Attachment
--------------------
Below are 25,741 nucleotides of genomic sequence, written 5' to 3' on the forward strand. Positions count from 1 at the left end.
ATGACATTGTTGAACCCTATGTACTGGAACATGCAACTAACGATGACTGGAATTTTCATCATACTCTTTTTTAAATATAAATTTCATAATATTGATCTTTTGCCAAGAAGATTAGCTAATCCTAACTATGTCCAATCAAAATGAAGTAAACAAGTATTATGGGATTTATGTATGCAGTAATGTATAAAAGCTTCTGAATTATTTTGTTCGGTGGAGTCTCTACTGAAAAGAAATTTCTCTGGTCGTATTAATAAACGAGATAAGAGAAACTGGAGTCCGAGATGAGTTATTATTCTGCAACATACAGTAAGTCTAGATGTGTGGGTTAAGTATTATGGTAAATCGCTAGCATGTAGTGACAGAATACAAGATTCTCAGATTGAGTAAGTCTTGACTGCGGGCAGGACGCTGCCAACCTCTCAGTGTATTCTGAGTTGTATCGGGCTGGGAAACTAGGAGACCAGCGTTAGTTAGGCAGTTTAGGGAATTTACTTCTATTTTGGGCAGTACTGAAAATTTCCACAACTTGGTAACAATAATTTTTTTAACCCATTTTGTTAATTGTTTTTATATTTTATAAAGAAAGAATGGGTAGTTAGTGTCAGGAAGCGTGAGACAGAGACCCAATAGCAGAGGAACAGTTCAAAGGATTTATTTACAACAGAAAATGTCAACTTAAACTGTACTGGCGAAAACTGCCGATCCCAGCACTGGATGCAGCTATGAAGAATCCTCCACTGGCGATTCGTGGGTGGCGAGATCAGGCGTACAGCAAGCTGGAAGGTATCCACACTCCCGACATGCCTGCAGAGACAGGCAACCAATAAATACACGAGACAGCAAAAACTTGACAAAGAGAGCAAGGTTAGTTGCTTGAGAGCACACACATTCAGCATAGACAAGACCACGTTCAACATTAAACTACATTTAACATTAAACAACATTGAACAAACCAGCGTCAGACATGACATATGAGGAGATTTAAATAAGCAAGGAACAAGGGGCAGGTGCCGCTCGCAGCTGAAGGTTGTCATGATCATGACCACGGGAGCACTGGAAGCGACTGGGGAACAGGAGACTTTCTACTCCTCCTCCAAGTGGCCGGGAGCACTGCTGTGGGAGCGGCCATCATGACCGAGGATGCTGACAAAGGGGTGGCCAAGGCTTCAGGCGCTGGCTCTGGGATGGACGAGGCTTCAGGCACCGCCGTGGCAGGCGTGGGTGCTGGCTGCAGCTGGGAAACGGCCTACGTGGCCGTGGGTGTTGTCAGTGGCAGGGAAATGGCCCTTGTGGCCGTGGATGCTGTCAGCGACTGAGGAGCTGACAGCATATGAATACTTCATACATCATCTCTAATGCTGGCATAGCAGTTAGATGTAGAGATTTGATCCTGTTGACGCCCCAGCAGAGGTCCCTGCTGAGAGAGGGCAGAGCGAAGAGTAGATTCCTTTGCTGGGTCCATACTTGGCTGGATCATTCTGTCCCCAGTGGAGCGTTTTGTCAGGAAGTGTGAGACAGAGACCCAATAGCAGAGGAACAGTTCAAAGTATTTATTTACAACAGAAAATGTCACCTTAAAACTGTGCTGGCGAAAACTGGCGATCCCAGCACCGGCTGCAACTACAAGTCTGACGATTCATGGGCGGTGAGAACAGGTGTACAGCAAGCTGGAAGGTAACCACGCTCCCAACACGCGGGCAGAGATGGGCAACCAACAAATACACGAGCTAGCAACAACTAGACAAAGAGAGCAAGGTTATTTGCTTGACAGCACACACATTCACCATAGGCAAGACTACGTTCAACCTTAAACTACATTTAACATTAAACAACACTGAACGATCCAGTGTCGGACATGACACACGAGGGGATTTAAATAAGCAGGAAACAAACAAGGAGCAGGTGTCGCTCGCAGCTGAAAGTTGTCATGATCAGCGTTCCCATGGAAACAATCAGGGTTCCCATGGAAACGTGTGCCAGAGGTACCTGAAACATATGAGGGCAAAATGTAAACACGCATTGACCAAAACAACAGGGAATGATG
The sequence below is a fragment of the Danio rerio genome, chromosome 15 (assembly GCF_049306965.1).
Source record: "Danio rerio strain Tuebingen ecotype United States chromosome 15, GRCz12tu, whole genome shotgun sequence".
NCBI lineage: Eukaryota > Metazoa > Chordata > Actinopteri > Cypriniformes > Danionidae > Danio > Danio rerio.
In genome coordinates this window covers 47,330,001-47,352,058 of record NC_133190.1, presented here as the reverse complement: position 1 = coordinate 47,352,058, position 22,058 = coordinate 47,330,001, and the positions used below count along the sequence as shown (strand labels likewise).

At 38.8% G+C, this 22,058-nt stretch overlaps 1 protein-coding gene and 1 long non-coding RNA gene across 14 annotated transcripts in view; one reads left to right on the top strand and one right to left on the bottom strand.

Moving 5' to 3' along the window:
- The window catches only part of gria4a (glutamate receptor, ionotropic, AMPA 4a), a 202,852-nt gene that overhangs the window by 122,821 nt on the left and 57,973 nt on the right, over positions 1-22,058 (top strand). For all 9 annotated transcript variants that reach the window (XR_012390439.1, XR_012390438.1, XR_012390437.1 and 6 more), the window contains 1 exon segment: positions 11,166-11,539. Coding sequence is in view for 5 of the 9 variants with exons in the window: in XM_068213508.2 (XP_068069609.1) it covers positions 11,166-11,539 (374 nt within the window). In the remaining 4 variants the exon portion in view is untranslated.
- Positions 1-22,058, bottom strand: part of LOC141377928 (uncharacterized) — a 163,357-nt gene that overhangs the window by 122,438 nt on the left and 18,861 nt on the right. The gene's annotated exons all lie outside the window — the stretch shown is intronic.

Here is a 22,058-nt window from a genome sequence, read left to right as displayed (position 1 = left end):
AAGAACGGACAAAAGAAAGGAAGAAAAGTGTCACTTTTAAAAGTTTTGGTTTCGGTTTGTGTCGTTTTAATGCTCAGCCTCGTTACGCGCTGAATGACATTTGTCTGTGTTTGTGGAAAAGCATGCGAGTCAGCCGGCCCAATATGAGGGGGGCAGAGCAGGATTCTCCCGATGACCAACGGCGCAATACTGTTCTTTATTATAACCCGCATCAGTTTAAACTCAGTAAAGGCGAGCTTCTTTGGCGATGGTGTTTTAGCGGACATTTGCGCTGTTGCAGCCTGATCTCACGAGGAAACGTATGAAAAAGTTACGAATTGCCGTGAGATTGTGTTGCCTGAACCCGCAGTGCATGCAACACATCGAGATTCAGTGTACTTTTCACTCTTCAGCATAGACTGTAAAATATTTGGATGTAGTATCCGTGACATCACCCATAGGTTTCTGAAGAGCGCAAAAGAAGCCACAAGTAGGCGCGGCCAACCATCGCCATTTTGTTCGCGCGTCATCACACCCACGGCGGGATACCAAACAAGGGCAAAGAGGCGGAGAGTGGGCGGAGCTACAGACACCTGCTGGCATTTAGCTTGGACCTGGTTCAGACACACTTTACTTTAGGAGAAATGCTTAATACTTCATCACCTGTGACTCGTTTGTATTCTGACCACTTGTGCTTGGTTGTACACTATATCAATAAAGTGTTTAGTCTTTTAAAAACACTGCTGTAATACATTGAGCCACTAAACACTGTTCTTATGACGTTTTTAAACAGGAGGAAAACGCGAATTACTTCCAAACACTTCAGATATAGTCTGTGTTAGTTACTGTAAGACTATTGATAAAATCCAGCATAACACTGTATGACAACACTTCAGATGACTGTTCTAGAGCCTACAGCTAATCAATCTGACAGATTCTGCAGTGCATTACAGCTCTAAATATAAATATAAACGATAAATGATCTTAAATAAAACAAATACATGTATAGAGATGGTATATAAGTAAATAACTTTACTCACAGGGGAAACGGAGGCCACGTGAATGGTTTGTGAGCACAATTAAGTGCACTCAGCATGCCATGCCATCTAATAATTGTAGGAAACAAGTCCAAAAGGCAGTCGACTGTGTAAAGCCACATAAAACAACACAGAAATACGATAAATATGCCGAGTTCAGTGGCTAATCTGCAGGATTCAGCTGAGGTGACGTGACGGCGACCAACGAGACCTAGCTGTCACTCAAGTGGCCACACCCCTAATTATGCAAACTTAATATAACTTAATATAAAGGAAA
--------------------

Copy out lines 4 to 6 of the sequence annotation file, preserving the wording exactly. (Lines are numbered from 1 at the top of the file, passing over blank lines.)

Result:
Source record: "Danio rerio strain Tuebingen ecotype United States chromosome 15, GRCz12tu, whole genome shotgun sequence".
NCBI lineage: Eukaryota > Metazoa > Chordata > Actinopteri > Cypriniformes > Danionidae > Danio > Danio rerio.
In genome coordinates this window covers 47,330,001-47,352,058 of record NC_133190.1, presented here as the reverse complement: position 1 = coordinate 47,352,058, position 22,058 = coordinate 47,330,001, and the positions used below count along the sequence as shown (strand labels likewise).